“I, a universe of atoms, an atom in the universe.” – Richard P. Feynman

I am a Gliese Fellow at the Zentrum für Astronomie der Universität Heidelberg, specifically at the Astronomisches Rechen-Institut, and a Visiting Scientist at the Heidelberg Institute for Theoretical Studies. Before that, I was a Hintze Research Fellow in the Oxford Centre for Astrophysical Surveys within the Department of Physics of the University of Oxford and a Postdoctoral Research Fellow at Christ Church College, Oxford. My main research interests lie in the evolution and final fates of massive stars and I am currently investigating the role of interacting binary stars in the cosmos, supernovae and transients of all kinds and magnetic fields in massive stars. My work is of theoretical nature and I am making heavy use of 1D stellar evolution simulations, 3D (magneto-) hydrodynamic computations, population synthesis models and Bayesian statistical techniques.

I obtained a Bachelor of Science in Physics in 2009 and a Master of Science in Astrophysics in 2011 from the University of Bonn before I started my Phd work under the supervision of Prof. Dr. Norbert Langer and Dr. Robert Izzard at the Argelander Institute for Astronomy of the University of Bonn. In October 2014, I submitted my thesis entitled “Statistical Analyses of Massive Stars and Stellar Populations” and defended it on 11th February 2015 with “summa cum laude”. During my studies I was awarded prestigious fellowships by the German National Academic Foundation and the Bonn-Cologne Graduate School of Physics and Astronomy (Honors Branch). I received the award for the best Phd thesis in physics and astronomy in 2015 in Bonn by the Foundation for Physics and Astronomy. During my Phd I developed the Bayesian tool BONNSAI (BONN Stellar Astrophysics Interface).

In January 2015, I joined the Department of Physics of the University of Oxford to extend my work into the vibrant area of stellar transients together with Prof. Dr. Philipp Podsiadlowski and Prof. Dr. Rob Fender. Transients come in a large variety, from accreting supermassive black holes in the heart of distant galaxies to energetic X-ray binaries, supernova explosions and long duration gamma-ray bursts, and ongoing and future transient factories such as the Large Synoptic Survey Telescope (LSST) will revolutionarise our view on the dynamic Universe. My research focuses on transient phenomena encountered during and especially at the end of the life of massive stars and includes violent stellar mergers, supernova explosions and gamma-ray bursts. Recently strong surface magnetic fields have been found in stars, opening up a new dimension in stellar astrophysics. I am currently investigating the origin and role of such fields during the lives and deaths of massive stars. Furthermore I am heavily involved in developing statistical methods that allow us to constrain the evolution of massive single and binary stars from detailed observations.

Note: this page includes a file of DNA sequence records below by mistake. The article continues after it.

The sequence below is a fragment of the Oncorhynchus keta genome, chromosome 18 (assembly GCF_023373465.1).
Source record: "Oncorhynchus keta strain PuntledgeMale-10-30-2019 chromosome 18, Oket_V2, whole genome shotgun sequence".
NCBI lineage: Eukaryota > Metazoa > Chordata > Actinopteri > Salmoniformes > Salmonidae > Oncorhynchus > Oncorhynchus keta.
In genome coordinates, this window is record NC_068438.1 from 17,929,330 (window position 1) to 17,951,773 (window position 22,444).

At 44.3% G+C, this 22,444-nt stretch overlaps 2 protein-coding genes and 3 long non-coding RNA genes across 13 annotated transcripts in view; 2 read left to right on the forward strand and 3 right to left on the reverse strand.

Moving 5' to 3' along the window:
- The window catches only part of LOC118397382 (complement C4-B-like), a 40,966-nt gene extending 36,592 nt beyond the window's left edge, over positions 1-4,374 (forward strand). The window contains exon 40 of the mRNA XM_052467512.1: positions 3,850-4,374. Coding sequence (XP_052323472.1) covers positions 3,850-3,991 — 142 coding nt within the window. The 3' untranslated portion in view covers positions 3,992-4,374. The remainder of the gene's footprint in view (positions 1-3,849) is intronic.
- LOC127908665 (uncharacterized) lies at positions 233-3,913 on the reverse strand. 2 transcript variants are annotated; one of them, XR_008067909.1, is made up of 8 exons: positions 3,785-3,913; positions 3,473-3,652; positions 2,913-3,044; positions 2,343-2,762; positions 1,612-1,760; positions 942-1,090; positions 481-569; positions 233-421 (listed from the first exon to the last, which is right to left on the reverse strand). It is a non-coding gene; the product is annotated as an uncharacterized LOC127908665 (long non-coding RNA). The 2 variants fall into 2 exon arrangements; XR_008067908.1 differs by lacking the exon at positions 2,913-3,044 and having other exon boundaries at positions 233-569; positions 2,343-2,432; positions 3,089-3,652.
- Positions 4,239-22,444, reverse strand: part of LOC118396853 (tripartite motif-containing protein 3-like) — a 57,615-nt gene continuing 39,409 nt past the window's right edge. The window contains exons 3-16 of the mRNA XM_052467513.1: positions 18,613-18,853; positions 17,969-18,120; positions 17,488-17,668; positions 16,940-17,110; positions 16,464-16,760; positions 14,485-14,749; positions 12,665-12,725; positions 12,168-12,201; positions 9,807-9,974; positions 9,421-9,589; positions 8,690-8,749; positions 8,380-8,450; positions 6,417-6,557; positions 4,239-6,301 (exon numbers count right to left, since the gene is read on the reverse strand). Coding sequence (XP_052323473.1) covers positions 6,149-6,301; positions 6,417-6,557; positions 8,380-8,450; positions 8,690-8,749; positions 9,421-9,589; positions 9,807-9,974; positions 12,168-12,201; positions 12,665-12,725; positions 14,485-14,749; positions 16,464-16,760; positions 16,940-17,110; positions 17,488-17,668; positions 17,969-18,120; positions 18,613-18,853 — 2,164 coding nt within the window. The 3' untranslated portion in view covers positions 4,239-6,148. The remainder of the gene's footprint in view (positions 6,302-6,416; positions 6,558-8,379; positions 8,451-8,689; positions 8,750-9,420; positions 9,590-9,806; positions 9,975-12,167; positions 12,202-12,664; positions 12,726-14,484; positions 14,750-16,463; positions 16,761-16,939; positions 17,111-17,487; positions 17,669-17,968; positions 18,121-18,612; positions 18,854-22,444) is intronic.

In October 2018, I moved from Oxford to Heidelberg to continue my endeavors in massive star research. In collaboration with Prof. Dr. Fritz Röpke and his team, we are currently conducting the first 3D magneto-hydrodynamic simulations of the coalescence of massive stars to study whether merging provides the right conditions to produce strong magnetic fields and thereby offer an opportunity to understand the class of magnetic massive stars. These objects are thought to leave highly-magnetized neutron stars, so-called magnetars, when they end their lives in supernova explosions. Magnetars itself might be responsible for some of the enigmatic fast radio bursts and rapidly-rotating, highly-magnetized stellar cores have been suggested to power some super-luminous supernovae.

I am working closely together with researchers all over the world and am a member of the VLT-FLAMES Tarantula Survey (VFTS) and the B-Fields in OB stars (BOB) project. Within VFTS we have spectroscopically observed the largest star forming region in the local Universe, the Tarantula nebula (30 Doradus) in the Large Magellanic Cloud. 30 Dor hosts over 1000 of the most massive stars in the Universe, among them several record holders such as the 300 solar mass behemoth R136a1 in the core of the R136 star cluster, the fastest rotating star, VFTS 102, and the most massive runaway, VFTS 016. Most interestingly, we could show that 30 Dor hosts more massive stars than usually assumed, which has large consequences for the stellar feedback from such a population of stars. Within BOB we are targeting galactic massive stars to find signs of strong magnetic fields in circularly polarized light to establish the origin and consequences of magnetism in massive stars. Magnetic fields are key agents in, e.g., gamma-ray bursts and magnetars but are also causing solar flares.